After the furrowed grey wastes of the water surrounding our islands (The UK) the huge vivacity of the Mediterranean never ceased to astonish.  Here it was splashed all-over with plum-coloured stains of weed-beds among which bald rocks just below the surface were brilliant uncut emeralds (and) water thrashing in the deep coves rose and fell, uncovering and submerging great shining boulders…”  –   Norman Lewis, ‘Voices of the Old Sea’

When in Greece in September we always make space in the itinerary for Ios because this is where we meet old friends and return to the best hotel in the Cyclades– Homer’s Inn!

Homer's Inn Ios Greece

Our normal routine on Ios is to spend the day around the port and on the beach and then visit the Chora for the sunset and for evening meal.  This year to be different we decided to visit the main town in the morning to see what it was like during the day.

Actually it wasn’t so nice and whilst the evening darkness disguises all the evidence of clubbers and boozers it was all viciously exposed early in the morning.  Discarded bottles and cans in the corners and clubs and bars that look glittery and inviting in the gloom looking cheap and nasty in the cold light of day.

We walked to the top and admired the views of the port and on the way down stopped to talk to some fellow travellers.  As we exchanged stories I saw what I thought was a lizard but quickly realised that it was a snake.  Olive brown and about a metre long it slithered by and disappeared into a tiny crack in the steps.  Later I made enquiries and was told that a local naturist had reintroduced these serpents to the island and that they were poisonous.

I am all for preserving the natural environment but that is just plain daft, as daft as Eugene Schieffelin introducing the starling into the USA or Thomas Austin releasing rabbits into the Australian outback. Daft also because although there is a medical centre on Ios for anything serious the only treatment is on the mainland and a snake bite would mean airlifting by ambulance back to Athens.

Ios Church

We walked around the steep and narrow streets and arthritic crooked alleys as far as the abandoned windmills and through the shops that line the main street through the village and then back to Homer’s Inn down the dusty track and after a short sojourn went for another walk to the harbour and along the coast road to the little church on the headland.

The road out of the village runs past the business end of the harbour and there were some brightly painted boats that had just landed their overnight catch and were negotiating sales with local people and restaurant owners in a babble of animated activity.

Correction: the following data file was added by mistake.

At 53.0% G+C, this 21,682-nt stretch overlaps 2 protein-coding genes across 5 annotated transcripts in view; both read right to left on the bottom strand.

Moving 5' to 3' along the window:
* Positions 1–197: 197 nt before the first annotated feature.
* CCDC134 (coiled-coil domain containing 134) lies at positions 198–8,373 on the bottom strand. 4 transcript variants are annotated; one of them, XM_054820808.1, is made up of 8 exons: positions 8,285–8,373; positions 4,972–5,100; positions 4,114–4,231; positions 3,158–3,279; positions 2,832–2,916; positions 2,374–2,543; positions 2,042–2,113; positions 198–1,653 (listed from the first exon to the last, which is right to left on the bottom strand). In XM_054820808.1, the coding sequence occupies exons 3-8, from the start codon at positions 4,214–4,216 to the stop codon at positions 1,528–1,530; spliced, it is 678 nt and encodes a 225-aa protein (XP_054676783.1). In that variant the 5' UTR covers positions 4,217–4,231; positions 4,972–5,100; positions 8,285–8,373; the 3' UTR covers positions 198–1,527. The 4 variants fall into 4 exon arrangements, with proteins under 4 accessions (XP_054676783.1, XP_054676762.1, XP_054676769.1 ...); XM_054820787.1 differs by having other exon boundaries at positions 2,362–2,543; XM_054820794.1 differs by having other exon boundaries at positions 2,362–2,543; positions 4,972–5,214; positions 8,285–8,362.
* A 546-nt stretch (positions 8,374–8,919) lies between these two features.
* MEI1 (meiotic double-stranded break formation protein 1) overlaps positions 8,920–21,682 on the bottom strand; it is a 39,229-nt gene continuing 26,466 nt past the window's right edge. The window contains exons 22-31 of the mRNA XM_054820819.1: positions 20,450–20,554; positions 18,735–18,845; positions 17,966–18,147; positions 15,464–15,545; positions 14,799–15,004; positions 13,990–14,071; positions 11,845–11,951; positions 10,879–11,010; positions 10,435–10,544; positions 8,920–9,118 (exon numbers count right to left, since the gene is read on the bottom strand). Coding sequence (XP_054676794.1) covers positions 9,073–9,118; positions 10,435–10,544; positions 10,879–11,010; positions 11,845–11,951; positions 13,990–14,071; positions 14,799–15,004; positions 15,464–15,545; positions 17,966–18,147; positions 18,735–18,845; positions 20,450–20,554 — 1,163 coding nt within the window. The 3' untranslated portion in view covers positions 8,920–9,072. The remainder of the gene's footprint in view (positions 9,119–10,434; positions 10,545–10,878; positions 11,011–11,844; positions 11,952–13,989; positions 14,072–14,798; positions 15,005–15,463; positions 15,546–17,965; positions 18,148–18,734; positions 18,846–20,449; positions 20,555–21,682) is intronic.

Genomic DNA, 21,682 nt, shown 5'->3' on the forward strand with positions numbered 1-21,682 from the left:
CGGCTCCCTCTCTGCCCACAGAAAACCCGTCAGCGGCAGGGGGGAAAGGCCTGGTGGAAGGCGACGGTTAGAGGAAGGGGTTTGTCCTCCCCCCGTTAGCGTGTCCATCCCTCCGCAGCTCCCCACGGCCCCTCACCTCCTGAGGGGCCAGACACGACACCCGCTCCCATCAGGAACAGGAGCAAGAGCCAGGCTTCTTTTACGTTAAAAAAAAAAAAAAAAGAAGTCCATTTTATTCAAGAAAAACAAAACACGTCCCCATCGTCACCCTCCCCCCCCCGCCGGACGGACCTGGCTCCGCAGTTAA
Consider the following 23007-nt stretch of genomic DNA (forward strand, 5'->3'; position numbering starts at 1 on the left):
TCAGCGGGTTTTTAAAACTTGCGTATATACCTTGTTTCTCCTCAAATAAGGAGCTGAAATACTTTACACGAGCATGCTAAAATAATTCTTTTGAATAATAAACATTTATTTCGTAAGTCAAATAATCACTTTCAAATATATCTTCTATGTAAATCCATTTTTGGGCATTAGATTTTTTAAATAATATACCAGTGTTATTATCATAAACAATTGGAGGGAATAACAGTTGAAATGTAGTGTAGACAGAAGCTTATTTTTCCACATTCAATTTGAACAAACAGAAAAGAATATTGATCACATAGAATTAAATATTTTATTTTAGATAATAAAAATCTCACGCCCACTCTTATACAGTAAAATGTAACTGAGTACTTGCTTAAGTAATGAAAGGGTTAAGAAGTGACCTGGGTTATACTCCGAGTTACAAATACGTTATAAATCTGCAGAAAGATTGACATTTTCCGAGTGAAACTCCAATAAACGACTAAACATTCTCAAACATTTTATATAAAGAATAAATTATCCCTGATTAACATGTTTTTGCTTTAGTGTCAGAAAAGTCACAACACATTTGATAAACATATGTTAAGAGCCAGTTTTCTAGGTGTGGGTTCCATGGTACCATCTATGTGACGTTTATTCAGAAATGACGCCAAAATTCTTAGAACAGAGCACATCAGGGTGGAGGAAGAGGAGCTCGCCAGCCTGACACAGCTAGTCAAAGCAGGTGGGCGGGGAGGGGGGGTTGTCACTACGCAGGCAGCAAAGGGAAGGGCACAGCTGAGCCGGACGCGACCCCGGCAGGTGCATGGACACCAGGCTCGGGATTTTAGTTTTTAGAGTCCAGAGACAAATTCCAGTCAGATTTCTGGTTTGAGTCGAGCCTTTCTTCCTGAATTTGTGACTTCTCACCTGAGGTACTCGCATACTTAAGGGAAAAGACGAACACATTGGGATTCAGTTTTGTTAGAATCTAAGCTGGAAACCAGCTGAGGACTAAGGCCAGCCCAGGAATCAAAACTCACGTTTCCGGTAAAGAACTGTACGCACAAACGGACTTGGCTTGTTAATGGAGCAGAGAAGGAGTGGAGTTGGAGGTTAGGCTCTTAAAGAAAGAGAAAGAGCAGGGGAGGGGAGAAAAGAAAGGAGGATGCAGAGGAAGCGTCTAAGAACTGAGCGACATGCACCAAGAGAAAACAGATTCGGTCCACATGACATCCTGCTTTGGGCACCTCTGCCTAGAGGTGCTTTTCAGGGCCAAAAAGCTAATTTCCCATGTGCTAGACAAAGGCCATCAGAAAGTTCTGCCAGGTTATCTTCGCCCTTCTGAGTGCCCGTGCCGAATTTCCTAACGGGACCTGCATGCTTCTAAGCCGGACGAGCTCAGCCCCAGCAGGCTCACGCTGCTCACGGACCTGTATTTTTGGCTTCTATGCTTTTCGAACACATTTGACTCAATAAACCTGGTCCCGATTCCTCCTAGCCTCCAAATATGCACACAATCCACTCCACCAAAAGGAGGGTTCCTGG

It looked like a good night’s work and the trading was brisk.  The fish looked interesting and on closer examination of the produce it soon becomes clear why we have to put up with stock shortages whilst the most of the rest of Europe have such an abundance of choice; we are just far too fussy about what we will eat and our preference for fish is restricted to two or three species that we have fished into crisis and near extinction whilst in Greece, as elsewhere, they will eat a much greater variety of sea food.

Ios Greece Last Night's Catch

On top of the church there was a Greek flag that was flapping uncontrollably in the wind and trying desperately to separate itself from the pole that was hanging onto it.

The blue and white flag of Greece is called ‘Galanolefci’, which simply means ‘blue and white’.  Originally it was blue with a white diagonal cross but the cross has now been moved to the upper left corner, and is symbolic of the Christian faith.

Being a seafaring nation, the blue of the flag represents the colour of the sea.  White is the colour of freedom, which is something that is very important to the Greeks after years of enslavement under foreign domination.  The nine stripes of the flag each symbolise a syllable in the Greek motto of freedom: E-LEY-THE-RI-A-I-THA-NA-TOS, which translates literally into ‘Freedom or Death’.

Flag of Greece

There were preparations at the church for a wedding and a christening and later Kim returned to see the wedding and I joined her later for the baptism to see the ceremony of a little girl being accepted into the Christian Orthodox Church, which is a major event in the life of any Greek family.

A Greek baptism is a sacred and religious rite that is performed to cleanse the soul and renounce Satan. The baptism is a complex initiation that starts with an exorcism and officially ends forty days later when the baby is presented to the congregation to receive Holy Communion.

Unfortunately we weren’t able to stop for the full forty days and we began to feel a bit like intruders on a private family event so before it was all over we left the church and returned to the harbour and instead of going to the Chora, tonight we ate next to the fishing boats that were being prepared for another night at sea at a place called the Octopus where, at pavement tables next to the fishermen, we were served excellent food and fresh fish that we had seen being landed just a few hours earlier.

We stayed on Ios for four days and then prepared to move on to the island of Syros.

Ios Greece Port

Greek Islands, More Doors of Amorgos

Amorgos Door 05Greek Door AmorgosAmorgos Door 06Amorgos Door 04